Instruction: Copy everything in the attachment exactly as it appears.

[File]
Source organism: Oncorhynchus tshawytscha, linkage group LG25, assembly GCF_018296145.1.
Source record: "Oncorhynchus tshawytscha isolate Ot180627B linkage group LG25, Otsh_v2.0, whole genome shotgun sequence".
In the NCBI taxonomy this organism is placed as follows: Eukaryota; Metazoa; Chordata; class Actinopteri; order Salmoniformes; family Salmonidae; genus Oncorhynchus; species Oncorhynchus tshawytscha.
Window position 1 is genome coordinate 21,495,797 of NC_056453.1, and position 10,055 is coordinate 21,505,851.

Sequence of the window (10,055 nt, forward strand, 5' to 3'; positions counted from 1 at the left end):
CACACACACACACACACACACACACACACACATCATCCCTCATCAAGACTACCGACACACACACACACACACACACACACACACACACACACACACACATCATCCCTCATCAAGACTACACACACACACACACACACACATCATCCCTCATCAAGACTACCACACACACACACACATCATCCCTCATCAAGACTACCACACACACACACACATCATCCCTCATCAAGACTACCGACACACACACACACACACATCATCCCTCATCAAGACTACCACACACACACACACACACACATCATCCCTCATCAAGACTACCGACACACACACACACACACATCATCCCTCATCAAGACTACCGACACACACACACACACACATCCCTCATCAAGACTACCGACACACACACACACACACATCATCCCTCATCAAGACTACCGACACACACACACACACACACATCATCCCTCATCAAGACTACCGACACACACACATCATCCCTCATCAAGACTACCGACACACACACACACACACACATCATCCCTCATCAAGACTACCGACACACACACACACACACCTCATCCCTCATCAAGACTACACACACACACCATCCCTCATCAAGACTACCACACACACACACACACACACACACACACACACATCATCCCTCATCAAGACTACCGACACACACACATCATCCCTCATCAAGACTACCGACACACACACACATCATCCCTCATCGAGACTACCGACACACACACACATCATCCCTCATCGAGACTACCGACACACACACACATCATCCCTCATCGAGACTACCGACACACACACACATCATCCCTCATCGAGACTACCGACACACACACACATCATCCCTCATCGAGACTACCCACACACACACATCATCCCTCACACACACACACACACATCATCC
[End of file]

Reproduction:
Source organism: Oncorhynchus tshawytscha, linkage group LG25, assembly GCF_018296145.1.
Source record: "Oncorhynchus tshawytscha isolate Ot180627B linkage group LG25, Otsh_v2.0, whole genome shotgun sequence".
In the NCBI taxonomy this organism is placed as follows: Eukaryota; Metazoa; Chordata; class Actinopteri; order Salmoniformes; family Salmonidae; genus Oncorhynchus; species Oncorhynchus tshawytscha.
Window position 1 is genome coordinate 21,495,797 of NC_056453.1, and position 10,055 is coordinate 21,505,851.

Sequence of the window (10,055 nt, forward strand, 5' to 3'; positions counted from 1 at the left end):
CACACACACACACACACACACACACACACACATCATCCCTCATCAAGACTACCGACACACACACACACACACACACACACACACACACACACACACACATCATCCCTCATCAAGACTACACACACACACACACACACACATCATCCCTCATCAAGACTACCACACACACACACACATCATCCCTCATCAAGACTACCACACACACACACACATCATCCCTCATCAAGACTACCGACACACACACACACACACATCATCCCTCATCAAGACTACCACACACACACACACACACACATCATCCCTCATCAAGACTACCGACACACACACACACACACATCATCCCTCATCAAGACTACCGACACACACACACACACACATCCCTCATCAAGACTACCGACACACACACACACACACATCATCCCTCATCAAGACTACCGACACACACACACACACACACATCATCCCTCATCAAGACTACCGACACACACACATCATCCCTCATCAAGACTACCGACACACACACACACACACACATCATCCCTCATCAAGACTACCGACACACACACACACACACCTCATCCCTCATCAAGACTACACACACACACCATCCCTCATCAAGACTACCACACACACACACACACACACACACACACACACATCATCCCTCATCAAGACTACCGACACACACACATCATCCCTCATCAAGACTACCGACACACACACACATCATCCCTCATCGAGACTACCGACACACACACACATCATCCCTCATCGAGACTACCGACACACACACACATCATCCCTCATCGAGACTACCGACACACACACACATCATCCCTCATCGAGACTACCGACACACACACACATCATCCCTCATCGAGACTACCCACACACACACATCATCCCTCACACACACACACACACATCATCC